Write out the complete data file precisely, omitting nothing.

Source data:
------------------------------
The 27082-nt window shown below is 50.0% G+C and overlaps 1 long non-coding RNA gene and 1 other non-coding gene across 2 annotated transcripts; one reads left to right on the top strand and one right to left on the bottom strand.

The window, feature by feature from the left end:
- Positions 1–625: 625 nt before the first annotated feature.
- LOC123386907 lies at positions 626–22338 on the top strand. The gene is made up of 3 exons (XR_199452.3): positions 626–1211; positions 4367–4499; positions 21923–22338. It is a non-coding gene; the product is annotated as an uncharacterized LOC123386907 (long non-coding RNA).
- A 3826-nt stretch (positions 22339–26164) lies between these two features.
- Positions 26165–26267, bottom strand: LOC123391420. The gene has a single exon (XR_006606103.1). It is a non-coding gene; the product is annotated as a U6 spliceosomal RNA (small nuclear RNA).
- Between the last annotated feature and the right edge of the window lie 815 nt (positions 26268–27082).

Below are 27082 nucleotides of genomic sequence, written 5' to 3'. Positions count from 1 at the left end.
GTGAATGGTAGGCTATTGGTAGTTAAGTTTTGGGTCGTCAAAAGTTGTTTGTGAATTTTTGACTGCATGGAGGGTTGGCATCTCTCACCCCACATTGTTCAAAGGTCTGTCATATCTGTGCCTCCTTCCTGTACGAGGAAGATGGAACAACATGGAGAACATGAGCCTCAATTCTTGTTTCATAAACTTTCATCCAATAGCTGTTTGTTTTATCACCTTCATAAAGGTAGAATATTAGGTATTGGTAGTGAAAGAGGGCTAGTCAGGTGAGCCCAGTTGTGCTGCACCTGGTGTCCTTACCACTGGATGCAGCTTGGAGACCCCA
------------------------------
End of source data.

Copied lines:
The 27082-nt window shown below is 50.0% G+C and overlaps 1 long non-coding RNA gene and 1 other non-coding gene across 2 annotated transcripts; one reads left to right on the top strand and one right to left on the bottom strand.

The window, feature by feature from the left end:
- Positions 1–625: 625 nt before the first annotated feature.
- LOC123386907 lies at positions 626–22338 on the top strand. The gene is made up of 3 exons (XR_199452.3): positions 626–1211; positions 4367–4499; positions 21923–22338. It is a non-coding gene; the product is annotated as an uncharacterized LOC123386907 (long non-coding RNA).
- A 3826-nt stretch (positions 22339–26164) lies between these two features.
- Positions 26165–26267, bottom strand: LOC123391420. The gene has a single exon (XR_006606103.1). It is a non-coding gene; the product is annotated as a U6 spliceosomal RNA (small nuclear RNA).
- Between the last annotated feature and the right edge of the window lie 815 nt (positions 26268–27082).

Below are 27082 nucleotides of genomic sequence, written 5' to 3'. Positions count from 1 at the left end.
GTGAATGGTAGGCTATTGGTAGTTAAGTTTTGGGTCGTCAAAAGTTGTTTGTGAATTTTTGACTGCATGGAGGGTTGGCATCTCTCACCCCACATTGTTCAAAGGTCTGTCATATCTGTGCCTCCTTCCTGTACGAGGAAGATGGAACAACATGGAGAACATGAGCCTCAATTCTTGTTTCATAAACTTTCATCCAATAGCTGTTTGTTTTATCACCTTCATAAAGGTAGAATATTAGGTATTGGTAGTGAAAGAGGGCTAGTCAGGTGAGCCCAGTTGTGCTGCACCTGGTGTCCTTACCACTGGATGCAGCTTGGAGACCCCA